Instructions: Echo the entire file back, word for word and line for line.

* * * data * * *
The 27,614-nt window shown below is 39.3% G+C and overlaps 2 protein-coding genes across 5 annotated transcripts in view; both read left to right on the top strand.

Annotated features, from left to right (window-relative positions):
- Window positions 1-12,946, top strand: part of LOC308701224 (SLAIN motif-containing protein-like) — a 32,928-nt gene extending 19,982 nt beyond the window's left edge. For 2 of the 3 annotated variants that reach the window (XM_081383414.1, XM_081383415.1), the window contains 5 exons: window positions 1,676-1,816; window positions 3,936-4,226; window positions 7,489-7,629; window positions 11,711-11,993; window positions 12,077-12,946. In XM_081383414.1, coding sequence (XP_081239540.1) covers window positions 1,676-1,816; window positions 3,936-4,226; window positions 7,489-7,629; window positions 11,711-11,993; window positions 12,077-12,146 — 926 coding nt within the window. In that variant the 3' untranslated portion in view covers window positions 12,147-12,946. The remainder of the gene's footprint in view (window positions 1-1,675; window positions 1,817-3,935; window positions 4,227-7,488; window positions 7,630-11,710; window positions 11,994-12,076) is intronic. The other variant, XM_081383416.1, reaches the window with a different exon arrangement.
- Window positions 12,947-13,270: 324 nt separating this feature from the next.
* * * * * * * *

The 27,614-nt window shown below is 39.3% G+C and overlaps 2 protein-coding genes across 5 annotated transcripts in view; both read left to right on the top strand.

Annotated features, from left to right (window-relative positions):
- Window positions 1-12,946, top strand: part of LOC308701224 (SLAIN motif-containing protein-like) — a 32,928-nt gene extending 19,982 nt beyond the window's left edge. For 2 of the 3 annotated variants that reach the window (XM_081383414.1, XM_081383415.1), the window contains 5 exons: window positions 1,676-1,816; window positions 3,936-4,226; window positions 7,489-7,629; window positions 11,711-11,993; window positions 12,077-12,946. In XM_081383414.1, coding sequence (XP_081239540.1) covers window positions 1,676-1,816; window positions 3,936-4,226; window positions 7,489-7,629; window positions 11,711-11,993; window positions 12,077-12,146 — 926 coding nt within the window. In that variant the 3' untranslated portion in view covers window positions 12,147-12,946. The remainder of the gene's footprint in view (window positions 1-1,675; window positions 1,817-3,935; window positions 4,227-7,488; window positions 7,630-11,710; window positions 11,994-12,076) is intronic. The other variant, XM_081383416.1, reaches the window with a different exon arrangement.
- Window positions 12,947-13,270: 324 nt separating this feature from the next.